The lore of Middle-earth is an important part of my vision for the blog, and sometimes I get carried away, trotting out an etymological example or some Tolkien reference and droning on about it. Which I guess is great if, like me, you like that sort of thing (and I think that some of you do!). The example that stands out most to me from this past year was Were-worm of the Last Desert, in which I held forth about my crazy idea that maybe Tolkien had the Primary World Sauromatian peoples in mind when he wrote about the Were-worms in The Hobbit. I don’t think I convinced anyone, but I hope I entertained a few of you with my speculations. Honourable mentions in going lore-overboard (overlored?) surely go to Grammarian of Gondor, Druidess, and Figment of Dwimordene. Drop me a line if there are there any particular lore-related concepts you’d like to see explored and I’ll add them to my brainstorming folder.
Most lore-light post
As with the blog’s first year, there were posts that had, to put it mildly, not much to do with the lore of Middle-earth. To the surprise of no-one, I’m sure, the worst offender was one of this year’s “Harvestmath guises”. But hey, a goofy post for a goofy time of year. It was the Playdwarf Bunny, of course, a barechested dwarf in a pastel-blue bunny outfit, shimmying saucily for the camera. For the protection of reader eyeballs and psyches, I took the shots in the Thorin’s Hall homestead because the area has a significant bloom visual effect, making it appear that the camera lens is smeared with Vaseline. Your safety and mental health are always forefront in my mind here at The Starry Mantle.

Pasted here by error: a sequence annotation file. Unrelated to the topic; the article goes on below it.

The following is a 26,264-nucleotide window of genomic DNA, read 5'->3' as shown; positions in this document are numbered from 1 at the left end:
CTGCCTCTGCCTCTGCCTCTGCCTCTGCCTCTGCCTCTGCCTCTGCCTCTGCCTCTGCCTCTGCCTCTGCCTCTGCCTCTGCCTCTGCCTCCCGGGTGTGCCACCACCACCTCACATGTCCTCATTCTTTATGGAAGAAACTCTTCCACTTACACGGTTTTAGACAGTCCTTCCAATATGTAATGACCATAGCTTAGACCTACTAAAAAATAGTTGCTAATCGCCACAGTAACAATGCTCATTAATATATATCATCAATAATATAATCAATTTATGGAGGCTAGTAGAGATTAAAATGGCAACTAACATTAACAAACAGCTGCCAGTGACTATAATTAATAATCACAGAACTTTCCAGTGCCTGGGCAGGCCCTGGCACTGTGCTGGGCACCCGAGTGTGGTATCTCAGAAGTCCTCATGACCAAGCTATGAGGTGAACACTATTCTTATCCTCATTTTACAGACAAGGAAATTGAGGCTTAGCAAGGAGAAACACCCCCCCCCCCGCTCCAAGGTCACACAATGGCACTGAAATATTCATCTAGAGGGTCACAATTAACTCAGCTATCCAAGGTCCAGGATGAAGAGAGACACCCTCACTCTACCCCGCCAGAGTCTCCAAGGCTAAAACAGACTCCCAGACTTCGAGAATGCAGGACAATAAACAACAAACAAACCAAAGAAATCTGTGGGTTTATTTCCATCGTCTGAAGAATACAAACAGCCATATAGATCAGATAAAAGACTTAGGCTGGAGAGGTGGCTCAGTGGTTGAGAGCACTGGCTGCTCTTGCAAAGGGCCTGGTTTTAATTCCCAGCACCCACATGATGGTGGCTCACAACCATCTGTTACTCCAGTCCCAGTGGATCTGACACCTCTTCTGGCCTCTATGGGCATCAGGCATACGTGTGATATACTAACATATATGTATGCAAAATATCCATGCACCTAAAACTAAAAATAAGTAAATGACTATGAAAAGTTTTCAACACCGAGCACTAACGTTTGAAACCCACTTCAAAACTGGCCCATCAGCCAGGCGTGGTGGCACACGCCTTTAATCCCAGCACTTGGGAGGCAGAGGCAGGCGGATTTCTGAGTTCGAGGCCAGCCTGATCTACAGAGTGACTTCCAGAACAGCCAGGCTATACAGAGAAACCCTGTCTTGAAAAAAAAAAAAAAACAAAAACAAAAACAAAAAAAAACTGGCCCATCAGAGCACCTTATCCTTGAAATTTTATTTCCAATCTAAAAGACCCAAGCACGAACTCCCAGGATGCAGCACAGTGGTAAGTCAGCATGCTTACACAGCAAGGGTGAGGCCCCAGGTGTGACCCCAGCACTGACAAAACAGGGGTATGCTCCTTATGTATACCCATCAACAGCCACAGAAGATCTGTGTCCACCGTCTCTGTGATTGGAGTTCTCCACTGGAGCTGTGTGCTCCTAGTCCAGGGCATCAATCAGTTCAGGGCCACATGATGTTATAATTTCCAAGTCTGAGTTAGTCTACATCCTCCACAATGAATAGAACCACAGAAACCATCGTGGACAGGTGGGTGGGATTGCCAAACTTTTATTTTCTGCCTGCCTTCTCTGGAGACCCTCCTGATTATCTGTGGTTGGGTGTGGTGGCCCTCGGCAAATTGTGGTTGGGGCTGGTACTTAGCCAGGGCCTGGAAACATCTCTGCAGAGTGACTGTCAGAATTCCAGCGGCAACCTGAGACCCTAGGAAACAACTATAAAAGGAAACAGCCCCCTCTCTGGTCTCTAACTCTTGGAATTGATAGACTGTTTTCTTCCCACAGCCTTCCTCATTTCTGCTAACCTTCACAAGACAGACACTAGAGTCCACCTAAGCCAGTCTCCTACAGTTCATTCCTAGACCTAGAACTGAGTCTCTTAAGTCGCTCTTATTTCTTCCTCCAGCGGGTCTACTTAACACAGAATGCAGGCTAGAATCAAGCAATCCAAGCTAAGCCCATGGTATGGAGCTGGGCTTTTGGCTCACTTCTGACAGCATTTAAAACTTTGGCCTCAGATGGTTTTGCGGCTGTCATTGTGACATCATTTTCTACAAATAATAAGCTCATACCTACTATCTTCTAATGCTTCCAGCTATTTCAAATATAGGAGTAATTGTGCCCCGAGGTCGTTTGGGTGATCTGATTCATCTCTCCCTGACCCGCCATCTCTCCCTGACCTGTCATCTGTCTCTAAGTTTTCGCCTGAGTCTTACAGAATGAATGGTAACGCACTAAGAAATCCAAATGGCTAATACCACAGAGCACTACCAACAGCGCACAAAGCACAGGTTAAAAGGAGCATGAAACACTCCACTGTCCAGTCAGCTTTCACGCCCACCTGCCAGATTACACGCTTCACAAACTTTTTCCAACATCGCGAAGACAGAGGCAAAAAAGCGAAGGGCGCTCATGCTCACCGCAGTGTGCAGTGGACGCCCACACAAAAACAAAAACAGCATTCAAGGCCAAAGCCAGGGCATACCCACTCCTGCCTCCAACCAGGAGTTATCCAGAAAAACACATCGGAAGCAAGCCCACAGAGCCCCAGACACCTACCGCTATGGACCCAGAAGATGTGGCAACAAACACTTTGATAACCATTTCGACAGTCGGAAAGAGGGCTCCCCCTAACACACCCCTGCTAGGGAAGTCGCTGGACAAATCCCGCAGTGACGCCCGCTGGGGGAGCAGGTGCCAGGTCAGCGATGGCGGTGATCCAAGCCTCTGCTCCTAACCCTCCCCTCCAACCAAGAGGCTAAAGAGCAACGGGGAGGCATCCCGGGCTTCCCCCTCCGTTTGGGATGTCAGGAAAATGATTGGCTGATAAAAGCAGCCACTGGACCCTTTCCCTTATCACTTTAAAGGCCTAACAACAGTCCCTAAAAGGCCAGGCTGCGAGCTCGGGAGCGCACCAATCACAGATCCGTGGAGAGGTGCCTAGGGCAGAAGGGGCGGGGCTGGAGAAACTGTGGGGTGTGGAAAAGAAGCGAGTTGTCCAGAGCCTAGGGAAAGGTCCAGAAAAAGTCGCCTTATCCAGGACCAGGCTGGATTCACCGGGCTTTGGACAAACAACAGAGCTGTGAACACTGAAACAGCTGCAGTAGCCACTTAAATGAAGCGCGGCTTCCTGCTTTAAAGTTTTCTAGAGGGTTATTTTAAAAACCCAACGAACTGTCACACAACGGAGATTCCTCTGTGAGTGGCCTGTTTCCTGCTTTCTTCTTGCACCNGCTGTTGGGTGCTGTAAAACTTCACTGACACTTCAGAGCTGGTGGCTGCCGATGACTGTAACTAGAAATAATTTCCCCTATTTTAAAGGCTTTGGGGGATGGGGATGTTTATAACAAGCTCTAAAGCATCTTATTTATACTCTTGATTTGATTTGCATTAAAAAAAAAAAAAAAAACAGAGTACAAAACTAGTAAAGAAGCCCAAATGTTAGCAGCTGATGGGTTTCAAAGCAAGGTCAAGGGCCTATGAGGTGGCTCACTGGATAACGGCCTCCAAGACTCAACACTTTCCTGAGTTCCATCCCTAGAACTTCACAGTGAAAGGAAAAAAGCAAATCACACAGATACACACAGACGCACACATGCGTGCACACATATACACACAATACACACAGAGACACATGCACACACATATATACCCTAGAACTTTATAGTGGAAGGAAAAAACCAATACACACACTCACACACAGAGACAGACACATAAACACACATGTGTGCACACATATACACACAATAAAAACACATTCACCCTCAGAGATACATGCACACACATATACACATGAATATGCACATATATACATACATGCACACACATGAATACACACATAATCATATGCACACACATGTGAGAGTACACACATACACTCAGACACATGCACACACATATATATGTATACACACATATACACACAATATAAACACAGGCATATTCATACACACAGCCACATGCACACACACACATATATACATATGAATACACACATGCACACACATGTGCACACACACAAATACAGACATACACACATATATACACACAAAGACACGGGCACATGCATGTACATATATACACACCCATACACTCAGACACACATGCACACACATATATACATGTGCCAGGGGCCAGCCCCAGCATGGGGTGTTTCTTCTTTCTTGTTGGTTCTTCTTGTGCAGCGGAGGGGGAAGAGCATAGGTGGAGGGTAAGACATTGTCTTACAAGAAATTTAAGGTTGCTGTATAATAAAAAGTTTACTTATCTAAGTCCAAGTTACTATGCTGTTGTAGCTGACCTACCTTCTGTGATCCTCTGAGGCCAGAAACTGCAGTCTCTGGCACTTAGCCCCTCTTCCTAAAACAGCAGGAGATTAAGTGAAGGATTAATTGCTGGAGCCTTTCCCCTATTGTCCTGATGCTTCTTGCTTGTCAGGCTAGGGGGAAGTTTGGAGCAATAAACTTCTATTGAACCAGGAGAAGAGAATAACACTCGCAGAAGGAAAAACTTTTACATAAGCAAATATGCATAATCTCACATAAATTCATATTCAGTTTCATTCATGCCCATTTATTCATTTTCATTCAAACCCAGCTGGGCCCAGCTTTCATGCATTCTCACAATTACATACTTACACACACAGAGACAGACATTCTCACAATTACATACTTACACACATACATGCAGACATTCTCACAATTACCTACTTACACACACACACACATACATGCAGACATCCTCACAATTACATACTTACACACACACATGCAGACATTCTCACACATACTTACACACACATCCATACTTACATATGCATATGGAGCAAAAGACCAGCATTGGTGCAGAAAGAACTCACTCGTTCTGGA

Most flowery text
Things got pretty flowery in the text of Figment of Dwimordene, which I think is among my favourite posts from this past year, both in terms of the outfit and in terms of the text that went with it. I admit that I might have got a bit carried away writing of the beautiful Golden Wood, but what can I say, maybe I was transported to Faërie for a little while. Things can get worse than mere flowery prose though. There could be… poetry. And since I never learn my lesson, this year I once again toyed with the idea of composing poetry for a particular post. It was going to be alliterative verse to be used with the Fauxhirrim Harvestmath guise outfit. But then I thought to myself, “why would you compose poetry for a joke post?” and also, “you are a terrible poet, don’t make people read this”. All that’s left of the attempt is a heck of a lot of alliteration in the text of that post. So once again, good sense prevailed and you were all spared reading an attempt at poetry. At least for another year, because no doubt the temptation will arise again.